Jeff Light’s review published on Letterboxd:
A bit heavier than I had planned on for a Halloween watch, Hereditary works best as a family drama, though the horror elements are well-considered, too.
I do love me a tight script. Even better when the director's attention to detail is on point from the very start. Seeming lens flares in the camera, signs written in plain view but off to the side, pictures and videos in the background that foreshadow the plot, and snippets of dialogue that explain clearly what's happening. Of course, the audience doesn't know what the significance of any of this is at the start, so it's up to us to note these and remember them for when the pieces come together later in the film. I've only seen it once, and it all seemed subtle enough, but I'll bet it's almost glaringly obvious on a rewatch. I'm down with that though, I LIKE deeply-textured films. Far better than the typical Horror film that relies on an audience accepting genre tropes to explain the characters' actions.
And to complement that writing is the characters and their actors. Byrne's accent slips a time or two, but he's otherwise fine here, as is Shapiro. All I heard about this film was about Collette's performance, and she sure does act A LOT. The story does give justification to go big, but I'm not quite sure it needed to be that big that often. I'll sit on it. For me though, the really great performance was Alex Wolff, who has to cover so much more ground. Whereas Collette's "Annie" is pretty much coming undone from the start of the film with a fairly cringey eulogy scene, Wolff's "Peter" has to go from disaffected stoner to struggling teen to scared kid to much more. He's imminently believable at all times, and he and Collette are key to selling the gripping and heart-wrenching family meditation on grief that Ari Aster constructs here.
I know people who thought Collette was overacting, but I'll save that criticism and focus on the reason why. The film wants us to debate what the easier explanation is in this and many other horror films: is crazy shit really happening or is it more likely that someone is going crazy? And from now on I'd recommend just watching the film because I have to get into SPOILERS to continue...
The film lays down enough background at the start to give you the idea that mental illness runs in the family. Though the big clue is when they mention "D.I.D.", dissociative identity disorder. This is a broader label but essentially it encompasses what used to be called "multiple personality disorder". If you caught that, plus the other hints, there's plenty here to suspect that Annie has been a little crazy for a long time and is now fully losing her shit. It does run in the family after all, and her daughter seems to be Not Right as well. (I looked it up and see that actually Milly Shapiro has Cleidocranial dysostosis, which is classified as a birth defect but is purely physical, with no apparent mental effects.) While the kids don't necessarily know the whole family history, Annie and her husband Steve sure do, and it strained my credibility that neither of them sought professional psychiatric help no matter how obviously poorly the whole family was handling these traumatic events.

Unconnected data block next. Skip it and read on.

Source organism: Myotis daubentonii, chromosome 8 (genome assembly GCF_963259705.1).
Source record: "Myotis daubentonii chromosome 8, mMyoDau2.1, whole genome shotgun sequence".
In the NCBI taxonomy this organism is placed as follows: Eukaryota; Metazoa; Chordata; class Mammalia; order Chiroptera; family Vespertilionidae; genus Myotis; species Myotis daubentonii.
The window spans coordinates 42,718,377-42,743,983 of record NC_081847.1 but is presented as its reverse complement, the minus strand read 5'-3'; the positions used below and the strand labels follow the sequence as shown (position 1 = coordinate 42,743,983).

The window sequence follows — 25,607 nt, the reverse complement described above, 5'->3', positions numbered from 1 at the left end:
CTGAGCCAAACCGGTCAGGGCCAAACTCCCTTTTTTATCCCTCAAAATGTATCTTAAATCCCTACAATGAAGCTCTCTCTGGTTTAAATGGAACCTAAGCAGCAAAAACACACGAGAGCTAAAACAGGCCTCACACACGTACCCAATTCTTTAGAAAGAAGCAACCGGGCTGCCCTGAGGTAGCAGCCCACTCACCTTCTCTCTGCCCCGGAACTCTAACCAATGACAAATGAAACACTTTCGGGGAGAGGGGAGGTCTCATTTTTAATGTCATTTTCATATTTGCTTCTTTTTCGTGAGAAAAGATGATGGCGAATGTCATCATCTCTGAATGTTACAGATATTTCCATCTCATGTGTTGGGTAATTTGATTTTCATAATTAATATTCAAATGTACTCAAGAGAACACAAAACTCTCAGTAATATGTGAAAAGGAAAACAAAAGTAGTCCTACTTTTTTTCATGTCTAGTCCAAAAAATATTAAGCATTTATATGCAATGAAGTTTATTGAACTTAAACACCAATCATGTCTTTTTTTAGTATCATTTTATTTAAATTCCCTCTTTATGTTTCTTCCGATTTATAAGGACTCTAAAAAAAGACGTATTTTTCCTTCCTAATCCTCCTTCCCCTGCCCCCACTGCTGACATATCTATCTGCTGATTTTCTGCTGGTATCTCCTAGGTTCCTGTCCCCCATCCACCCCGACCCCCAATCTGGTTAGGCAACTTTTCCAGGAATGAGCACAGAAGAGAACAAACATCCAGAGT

& The Ugly:
The final 1/5 of the film finally succumbs to horror movie tropes and looser writing by just leaning on the supernatural to explain a lot. Peter calls for mom instead of calling the cops. He runs up the stairs instead of out the front door. The parents don't just TALK ABOUT IT and work as a team. And what's the explanation for who the book burned? Hmm...the cult? What's the explanation for how all that stuff got done in the attic when the parents don't leave to go to work and nobody heard anything? Umm...spirits? How does Annie just start flying around at the end? Ummm...demon powers? There's even a hint that Charlie's decapitation was part of a plan, which would include so many unplannable variables that the whole thing falls apart if you think about it. Essentially, the end of the film goes full-tilt crazy and you just have to be invested enough to accept it at face value. Similarly to Ben Wheatley's "Kill List", the cult can do whatever it does apparently because... well, because we see it happen, so whatever they did: worked!
Don't get me wrong, I appreciated Hereditary and it's a solid cut above 95% of Horror films that get churned out every year. But it wasn't the horror that did it for me. The real horror of the film isn't that cults may be controlling your destiny, it's that you can't plan for the horrible things that you yourself may help to bring on yourself. Whether it's accidentally hurting those you love or imploding your own career, studies, or mental health, the fact is that we're often not equipped to handle life's curveballs very well. That inability to cope is the truly lingering terror of the film.